A 21-year-old woman shares her experience with chronic, incurable pancreatitis

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Eireann O’Toole was diagnosed with pancreatitis and faces uncontrollable pain which leaves her in tears and unable to walk

A young woman shares her story about living with an incurable illness.

Eireann O’Toole, 21, was diagnosed with chronic pancreatitis in March and faces uncontrollable pain which can leave her in floods of tears and unable to walk.

When she was a young girl, her first symptoms were constant stomach cramps and vomiting. She had to miss school for several weeks.

The charity Guts UKChronic pancreatitis, which is a chronic inflammation of the pancreas that can cause severe pain, is also known as chronic pancreatitis.

It is estimated that between 6,000 and 12,000 new cases of the disease are diagnosed each year in the UK.

This condition doesn’t heal and can get worse over time.

Leitrim, Belfast pharmacy sales advisor said BelfastLiveThis is: “From consultant to consultant, they couldn’t understand what was wrong with me until they finally came to the conclusion it was a stomach migraine, which I later found out wasn’t the right diagnosis.

“As I grew up and my years passed, my pains became more frequent, becoming more frequent, and with no warning as to when they would return.

“These pains consisted of stomach pains which felt like someone was stabbing me – they would radiate into my back and shoulder until I physically couldn’t stand or walk anymore. The uncontrollable pain would leave me in bed, in tears and in bed.

“It progressively got worse and in January 2021, I ended up in A&E hooked up to machines trying to figure out what was wrong with me. I was sent home as they could only see ‘a fit and healthy young girl’ when deep down I was in constant pain.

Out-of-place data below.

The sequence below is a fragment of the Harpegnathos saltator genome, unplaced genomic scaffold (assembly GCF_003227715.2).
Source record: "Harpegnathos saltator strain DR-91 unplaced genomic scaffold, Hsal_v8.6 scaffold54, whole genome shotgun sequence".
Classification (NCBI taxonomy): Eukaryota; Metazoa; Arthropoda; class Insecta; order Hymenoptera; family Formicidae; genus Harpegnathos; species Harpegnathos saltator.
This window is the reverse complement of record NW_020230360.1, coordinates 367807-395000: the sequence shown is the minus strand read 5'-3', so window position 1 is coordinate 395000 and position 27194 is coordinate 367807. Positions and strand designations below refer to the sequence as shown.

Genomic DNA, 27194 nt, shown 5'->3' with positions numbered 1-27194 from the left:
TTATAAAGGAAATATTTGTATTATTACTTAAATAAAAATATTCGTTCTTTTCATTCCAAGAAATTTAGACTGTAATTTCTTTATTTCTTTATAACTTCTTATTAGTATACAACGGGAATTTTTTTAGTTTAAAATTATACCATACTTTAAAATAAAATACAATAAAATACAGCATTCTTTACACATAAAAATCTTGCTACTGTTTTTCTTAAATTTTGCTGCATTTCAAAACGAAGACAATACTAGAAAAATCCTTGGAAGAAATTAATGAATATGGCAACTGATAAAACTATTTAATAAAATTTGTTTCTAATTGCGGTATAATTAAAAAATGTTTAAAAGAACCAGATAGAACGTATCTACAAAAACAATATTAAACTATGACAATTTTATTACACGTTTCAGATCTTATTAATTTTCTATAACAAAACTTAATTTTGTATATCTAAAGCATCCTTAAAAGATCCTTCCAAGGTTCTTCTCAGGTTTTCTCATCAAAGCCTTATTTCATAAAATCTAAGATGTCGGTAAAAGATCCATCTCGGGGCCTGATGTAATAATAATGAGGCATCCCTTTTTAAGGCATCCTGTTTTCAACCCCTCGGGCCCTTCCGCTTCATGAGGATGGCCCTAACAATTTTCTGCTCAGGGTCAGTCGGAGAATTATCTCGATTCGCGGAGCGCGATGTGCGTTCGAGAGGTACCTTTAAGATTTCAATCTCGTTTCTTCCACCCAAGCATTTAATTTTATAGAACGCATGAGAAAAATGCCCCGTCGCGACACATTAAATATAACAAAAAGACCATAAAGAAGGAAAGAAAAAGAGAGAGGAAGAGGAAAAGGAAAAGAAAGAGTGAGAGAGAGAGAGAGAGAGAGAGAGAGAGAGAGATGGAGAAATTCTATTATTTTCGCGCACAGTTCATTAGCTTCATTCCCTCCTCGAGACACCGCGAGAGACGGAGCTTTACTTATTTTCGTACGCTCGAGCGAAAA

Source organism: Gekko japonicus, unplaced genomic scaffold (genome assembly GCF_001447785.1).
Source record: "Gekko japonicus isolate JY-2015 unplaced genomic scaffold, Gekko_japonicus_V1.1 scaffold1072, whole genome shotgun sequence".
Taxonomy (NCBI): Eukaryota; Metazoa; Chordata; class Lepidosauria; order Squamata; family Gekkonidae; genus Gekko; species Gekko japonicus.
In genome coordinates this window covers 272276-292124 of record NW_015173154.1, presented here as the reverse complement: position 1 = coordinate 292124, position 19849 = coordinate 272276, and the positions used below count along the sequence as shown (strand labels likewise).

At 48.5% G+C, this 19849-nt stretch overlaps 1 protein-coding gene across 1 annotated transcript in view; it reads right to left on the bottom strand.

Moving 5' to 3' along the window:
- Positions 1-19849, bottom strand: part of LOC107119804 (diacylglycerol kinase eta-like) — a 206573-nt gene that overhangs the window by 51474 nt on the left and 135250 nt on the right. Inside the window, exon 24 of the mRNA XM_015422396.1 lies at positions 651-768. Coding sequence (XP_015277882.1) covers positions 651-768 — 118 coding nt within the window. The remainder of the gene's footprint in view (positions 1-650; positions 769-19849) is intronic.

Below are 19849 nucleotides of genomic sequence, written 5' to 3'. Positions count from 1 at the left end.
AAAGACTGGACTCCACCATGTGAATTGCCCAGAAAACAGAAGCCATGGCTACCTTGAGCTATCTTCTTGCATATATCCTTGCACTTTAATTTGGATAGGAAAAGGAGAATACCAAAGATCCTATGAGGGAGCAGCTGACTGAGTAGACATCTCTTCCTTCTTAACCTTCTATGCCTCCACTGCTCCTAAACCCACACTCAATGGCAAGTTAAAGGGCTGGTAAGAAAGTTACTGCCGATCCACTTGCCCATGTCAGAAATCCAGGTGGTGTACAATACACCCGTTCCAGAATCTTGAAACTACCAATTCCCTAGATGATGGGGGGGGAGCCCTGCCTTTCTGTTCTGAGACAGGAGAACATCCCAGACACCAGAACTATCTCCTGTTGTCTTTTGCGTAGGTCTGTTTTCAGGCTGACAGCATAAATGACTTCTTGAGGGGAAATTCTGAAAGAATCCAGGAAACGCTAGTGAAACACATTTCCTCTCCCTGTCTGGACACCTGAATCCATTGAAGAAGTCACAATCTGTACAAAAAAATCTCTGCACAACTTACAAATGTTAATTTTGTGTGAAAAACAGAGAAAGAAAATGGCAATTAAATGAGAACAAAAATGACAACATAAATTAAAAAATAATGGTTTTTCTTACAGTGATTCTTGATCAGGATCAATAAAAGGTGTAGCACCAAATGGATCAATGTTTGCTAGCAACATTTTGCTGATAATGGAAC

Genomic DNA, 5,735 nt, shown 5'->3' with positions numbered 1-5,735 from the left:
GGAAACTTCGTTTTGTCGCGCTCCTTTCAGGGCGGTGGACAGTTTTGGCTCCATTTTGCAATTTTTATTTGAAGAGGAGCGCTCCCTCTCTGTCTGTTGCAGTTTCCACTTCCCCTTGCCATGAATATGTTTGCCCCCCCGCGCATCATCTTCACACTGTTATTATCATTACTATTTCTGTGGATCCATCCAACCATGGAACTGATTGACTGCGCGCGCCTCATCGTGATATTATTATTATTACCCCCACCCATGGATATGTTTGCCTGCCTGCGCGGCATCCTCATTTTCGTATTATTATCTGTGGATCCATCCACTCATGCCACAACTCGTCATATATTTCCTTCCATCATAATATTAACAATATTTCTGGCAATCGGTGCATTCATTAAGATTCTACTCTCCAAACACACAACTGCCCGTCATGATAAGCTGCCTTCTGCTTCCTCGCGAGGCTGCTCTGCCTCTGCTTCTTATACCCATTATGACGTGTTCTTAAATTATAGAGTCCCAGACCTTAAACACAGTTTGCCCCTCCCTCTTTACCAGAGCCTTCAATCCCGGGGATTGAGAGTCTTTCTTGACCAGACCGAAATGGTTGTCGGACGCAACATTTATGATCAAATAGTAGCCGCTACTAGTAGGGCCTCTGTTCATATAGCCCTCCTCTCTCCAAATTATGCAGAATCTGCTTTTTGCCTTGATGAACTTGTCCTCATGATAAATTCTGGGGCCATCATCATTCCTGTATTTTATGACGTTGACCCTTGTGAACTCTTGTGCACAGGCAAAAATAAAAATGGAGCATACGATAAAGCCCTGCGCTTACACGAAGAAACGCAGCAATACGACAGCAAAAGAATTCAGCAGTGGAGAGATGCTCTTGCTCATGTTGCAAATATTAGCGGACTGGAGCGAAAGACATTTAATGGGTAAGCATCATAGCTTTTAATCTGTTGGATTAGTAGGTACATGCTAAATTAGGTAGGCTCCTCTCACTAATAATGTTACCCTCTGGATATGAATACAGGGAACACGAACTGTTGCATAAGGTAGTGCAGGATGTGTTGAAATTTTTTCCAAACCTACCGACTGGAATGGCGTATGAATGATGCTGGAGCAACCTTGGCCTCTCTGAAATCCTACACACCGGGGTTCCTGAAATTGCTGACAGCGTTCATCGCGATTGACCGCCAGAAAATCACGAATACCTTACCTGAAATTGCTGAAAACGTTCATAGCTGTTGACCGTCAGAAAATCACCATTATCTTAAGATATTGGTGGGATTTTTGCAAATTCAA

“After many A&E visits, hospital stays, MRIs, CT scans and endless blood tests, in March 2021 after suffering for many years, I was finally diagnosed with chronic pancreatitis along with gallstones in my pancreas duct and a cyst on my pancreas.”

Eireann was off work for eight weeks after her diagnosis as she was unable to handle the pain it was causing.

She also explained the effect it has had on her social life in her early 20s.

“I was losing weight, and within a matter of a month I lost almost a stone. I was trying to control it but couldn’t, ending up in hospital every week trying to figure out what this condition meant to me and how I could try to help it.

“Never at 21-years-old did I think I was going to be told that I have an incurable condition and that I wasn’t allowed to drink alcohol ever again. As you can imagine it affected me not only physically but mentally.

“I couldn’t go out anymore with the fear I was ready to take another attack and I struggled to think about a social life. My friends were out with their friends, but I was sick. It was a hard hit.

“It was a constant battle to think positive but I knew if I didn’t, I was just making myself worse. I knew that there were many other people like me and some people’s stories could help me on my path.”

She now wants to raise awareness for chronic pancreatitis and fundraise for others.

Eireann shared how the experience had changed her life, and thanked her loved ones for their support during such difficult times.

She stated, “Over these past few months, I have been able to control and manage my condition better.

“I’ve a very limited diet to try not to take a flare up. I’m taking endless tablets which I will be taking everyday for the rest of my life.

“I try to be positive about my condition in the hope that it will make other people talk out and get checked. The quicker you can find it, the more you can control it and make things easier.

“My next step forward is to research my condition more and find out what is best for me. This is why myself and my family have started a fundraiser this month to help raise more money for Guts UK – to help research conditions like chronic pancreatitis. We have so far have raised just over £1,500.

“One day, they might have a cure for me. With more research, more people will be able to live with this condition.